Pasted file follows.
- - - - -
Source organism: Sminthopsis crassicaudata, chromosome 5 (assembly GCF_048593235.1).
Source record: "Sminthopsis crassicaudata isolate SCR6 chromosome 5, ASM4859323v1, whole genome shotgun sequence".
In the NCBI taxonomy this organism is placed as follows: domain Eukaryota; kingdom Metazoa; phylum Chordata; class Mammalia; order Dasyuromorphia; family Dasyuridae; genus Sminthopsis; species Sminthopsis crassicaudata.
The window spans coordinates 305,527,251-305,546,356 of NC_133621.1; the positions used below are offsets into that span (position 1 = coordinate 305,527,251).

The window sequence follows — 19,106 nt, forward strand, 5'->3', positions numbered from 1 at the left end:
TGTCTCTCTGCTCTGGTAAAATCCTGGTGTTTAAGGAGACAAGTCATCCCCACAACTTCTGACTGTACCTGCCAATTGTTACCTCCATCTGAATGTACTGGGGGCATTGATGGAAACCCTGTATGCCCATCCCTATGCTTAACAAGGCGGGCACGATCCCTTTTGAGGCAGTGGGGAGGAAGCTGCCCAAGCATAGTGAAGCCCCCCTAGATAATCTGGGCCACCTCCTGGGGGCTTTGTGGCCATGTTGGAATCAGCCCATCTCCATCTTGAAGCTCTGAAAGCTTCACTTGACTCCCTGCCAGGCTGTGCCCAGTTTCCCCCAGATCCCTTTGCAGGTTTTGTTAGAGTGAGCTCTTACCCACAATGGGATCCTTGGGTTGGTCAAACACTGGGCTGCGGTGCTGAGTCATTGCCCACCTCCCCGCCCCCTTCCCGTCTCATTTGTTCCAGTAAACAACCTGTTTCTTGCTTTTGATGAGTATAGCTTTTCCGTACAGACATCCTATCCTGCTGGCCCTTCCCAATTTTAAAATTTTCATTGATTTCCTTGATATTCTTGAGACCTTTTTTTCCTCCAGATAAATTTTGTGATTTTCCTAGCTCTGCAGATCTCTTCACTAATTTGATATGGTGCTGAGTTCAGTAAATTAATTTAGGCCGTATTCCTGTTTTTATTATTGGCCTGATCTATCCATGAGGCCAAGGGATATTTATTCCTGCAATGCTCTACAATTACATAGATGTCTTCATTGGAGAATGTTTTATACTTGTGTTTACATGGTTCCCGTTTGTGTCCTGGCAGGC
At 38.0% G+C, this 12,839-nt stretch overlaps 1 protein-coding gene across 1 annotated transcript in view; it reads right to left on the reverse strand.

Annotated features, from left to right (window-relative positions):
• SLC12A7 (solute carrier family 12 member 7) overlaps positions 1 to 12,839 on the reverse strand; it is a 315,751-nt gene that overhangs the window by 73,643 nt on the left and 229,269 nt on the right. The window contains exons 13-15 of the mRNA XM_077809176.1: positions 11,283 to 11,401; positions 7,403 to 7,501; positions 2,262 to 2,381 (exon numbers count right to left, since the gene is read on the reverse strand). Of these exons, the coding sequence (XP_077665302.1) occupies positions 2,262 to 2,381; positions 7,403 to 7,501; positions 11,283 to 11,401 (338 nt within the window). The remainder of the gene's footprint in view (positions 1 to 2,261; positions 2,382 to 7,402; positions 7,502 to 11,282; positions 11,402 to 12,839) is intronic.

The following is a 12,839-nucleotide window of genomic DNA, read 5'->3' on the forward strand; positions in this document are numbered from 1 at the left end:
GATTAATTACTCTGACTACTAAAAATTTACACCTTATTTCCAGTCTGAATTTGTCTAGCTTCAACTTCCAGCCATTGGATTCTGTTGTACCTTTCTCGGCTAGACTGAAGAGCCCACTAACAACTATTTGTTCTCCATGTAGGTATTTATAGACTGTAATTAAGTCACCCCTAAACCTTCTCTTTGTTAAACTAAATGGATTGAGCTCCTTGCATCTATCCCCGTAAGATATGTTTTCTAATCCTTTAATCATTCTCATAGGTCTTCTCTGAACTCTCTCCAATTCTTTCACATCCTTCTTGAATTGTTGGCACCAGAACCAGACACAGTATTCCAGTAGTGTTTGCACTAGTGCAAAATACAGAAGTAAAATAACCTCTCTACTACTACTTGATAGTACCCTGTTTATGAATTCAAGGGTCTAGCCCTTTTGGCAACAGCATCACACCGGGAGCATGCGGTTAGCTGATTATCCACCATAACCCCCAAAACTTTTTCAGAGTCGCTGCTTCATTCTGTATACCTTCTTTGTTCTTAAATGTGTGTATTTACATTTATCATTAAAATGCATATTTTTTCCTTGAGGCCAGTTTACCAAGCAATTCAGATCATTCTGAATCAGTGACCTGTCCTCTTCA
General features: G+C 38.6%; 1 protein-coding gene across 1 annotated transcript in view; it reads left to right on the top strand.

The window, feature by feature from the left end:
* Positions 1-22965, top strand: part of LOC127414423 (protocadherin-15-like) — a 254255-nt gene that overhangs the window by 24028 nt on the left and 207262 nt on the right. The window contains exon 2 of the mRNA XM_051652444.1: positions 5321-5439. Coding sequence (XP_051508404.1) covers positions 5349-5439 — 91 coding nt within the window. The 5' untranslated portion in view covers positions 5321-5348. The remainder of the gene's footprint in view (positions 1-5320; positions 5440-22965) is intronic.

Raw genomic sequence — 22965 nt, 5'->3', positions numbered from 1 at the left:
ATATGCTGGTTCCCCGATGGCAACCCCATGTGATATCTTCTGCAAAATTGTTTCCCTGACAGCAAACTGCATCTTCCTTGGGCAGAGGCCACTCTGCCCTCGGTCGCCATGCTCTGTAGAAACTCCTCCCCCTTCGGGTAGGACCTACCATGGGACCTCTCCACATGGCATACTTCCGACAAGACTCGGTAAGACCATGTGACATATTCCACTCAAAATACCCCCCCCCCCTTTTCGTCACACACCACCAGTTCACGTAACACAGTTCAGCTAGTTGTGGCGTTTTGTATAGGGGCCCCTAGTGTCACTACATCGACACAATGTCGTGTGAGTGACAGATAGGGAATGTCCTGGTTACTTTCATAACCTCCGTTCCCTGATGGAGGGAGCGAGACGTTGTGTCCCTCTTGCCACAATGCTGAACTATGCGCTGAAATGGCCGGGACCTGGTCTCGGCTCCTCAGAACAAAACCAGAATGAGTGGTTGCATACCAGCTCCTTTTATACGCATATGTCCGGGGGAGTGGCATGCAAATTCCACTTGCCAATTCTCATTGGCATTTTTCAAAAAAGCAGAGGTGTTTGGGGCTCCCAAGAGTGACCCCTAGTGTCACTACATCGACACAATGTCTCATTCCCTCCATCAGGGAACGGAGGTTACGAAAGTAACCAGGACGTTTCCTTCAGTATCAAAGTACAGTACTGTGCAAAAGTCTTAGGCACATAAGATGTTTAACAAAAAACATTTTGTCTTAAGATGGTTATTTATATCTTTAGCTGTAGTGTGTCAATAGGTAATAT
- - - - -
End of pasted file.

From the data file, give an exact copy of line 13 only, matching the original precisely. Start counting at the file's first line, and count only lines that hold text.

The window, feature by feature from the left end: